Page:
Communities must participate in environmental and wildlife conservation

The Chronicle

Leonard Ncube in Hwange

COMMUNITIES living near game parks and protected forests were encouraged to actively participate in environmental and wildlife conservation to promote consumer and non-consumer tourism in their areas.

Painted Dog Conservation (PDC) in Hwange spearheads a voluntary community anti-poaching unit where the communities of Mabale, Nabushome and Dopota, all near Hwange National Park, have organized themselves into groups and were trained to patrol nearby wildlife sanctuaries, remove wire snares and prevent poaching. activity.

Their activities are mainly in the areas managed by the Forestry Commission between the wildlife park and the communities where the villagers graze their cattle and harvest wood and firewood.

Mr. Fanuel Ncube, one of the members of the Community Anti-Poaching Unit in Dopota

The program began in 2015 and to date has more than 100 volunteer anti-poaching units.

Anti-poaching units recovered more than 5,000 metal snares from the bush.

Small game that had migrated from nearby communities is slowly returning due to reduced poaching activities.

Tourists visit game parks to observe animals and experts believe that village tourism can be promoted where guests can visit communities for cultural exchange programs and at the same time see small game.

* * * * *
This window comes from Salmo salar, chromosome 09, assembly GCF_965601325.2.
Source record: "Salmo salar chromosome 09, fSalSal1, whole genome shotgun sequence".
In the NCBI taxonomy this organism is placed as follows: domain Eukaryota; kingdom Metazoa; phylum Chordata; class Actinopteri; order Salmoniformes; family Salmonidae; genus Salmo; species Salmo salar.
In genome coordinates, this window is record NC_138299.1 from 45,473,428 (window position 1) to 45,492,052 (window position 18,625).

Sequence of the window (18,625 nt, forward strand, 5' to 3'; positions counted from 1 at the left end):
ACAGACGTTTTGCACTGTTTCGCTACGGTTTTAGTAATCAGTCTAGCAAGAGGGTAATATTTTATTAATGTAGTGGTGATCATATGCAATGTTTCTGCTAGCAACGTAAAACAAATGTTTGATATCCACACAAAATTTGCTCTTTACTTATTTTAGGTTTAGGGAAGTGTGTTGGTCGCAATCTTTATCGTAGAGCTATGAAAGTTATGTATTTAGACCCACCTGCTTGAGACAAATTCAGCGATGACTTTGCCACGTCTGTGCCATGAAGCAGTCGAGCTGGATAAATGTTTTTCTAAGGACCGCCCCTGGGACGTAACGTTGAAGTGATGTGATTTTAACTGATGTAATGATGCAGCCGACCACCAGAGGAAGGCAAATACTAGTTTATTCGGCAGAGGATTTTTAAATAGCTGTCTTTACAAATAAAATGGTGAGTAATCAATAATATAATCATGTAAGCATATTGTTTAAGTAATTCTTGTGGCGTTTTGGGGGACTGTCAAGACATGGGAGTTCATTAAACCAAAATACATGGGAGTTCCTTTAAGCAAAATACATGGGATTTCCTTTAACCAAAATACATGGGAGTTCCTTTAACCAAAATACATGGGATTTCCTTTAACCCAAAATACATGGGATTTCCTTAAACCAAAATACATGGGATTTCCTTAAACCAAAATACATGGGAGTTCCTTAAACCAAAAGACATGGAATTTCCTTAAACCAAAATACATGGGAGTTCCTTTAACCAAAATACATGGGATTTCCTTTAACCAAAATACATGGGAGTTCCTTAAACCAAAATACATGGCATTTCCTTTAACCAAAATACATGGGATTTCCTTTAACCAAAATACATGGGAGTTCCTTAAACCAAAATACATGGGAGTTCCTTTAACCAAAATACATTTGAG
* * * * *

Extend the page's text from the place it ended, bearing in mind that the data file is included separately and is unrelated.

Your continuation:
Communities sometimes endure human-wildlife conflict, especially when encountering elephants, lions, hyenas and buffaloes, but believe they can co-exist with animals if they take advantage of these natural resources. .

“Every year, animals cross our region to drink water from the Gwayi River. With this program we have successfully reduced the prevalence of animal capture and have seen small game return. We want to be able to have photographic tourism here where customers can come and see the game directly in the communities and that can help develop our regions,” said Mr. Fanuel Ncube, Chairman of Dopota Group of Volunteer Rangers.

In many cases, tour operators take customers to communities for village tours, but without monetary benefits for the villagers. The PDC Education and Community Programs Officer, Mr. Wilton Nsimango, said the volunteer program has helped change behaviors in the community as villagers are now responsible and respectful of natural resources.

“The goal is to have a generation of community members who are actively involved in conservation. This volunteer program has reduced poaching and animal trapping. This will benefit the community through development programs and also attract tourists, especially since this area will be a corridor with animals going to Gwayi-Shangani Lake,” he said. [email protected]

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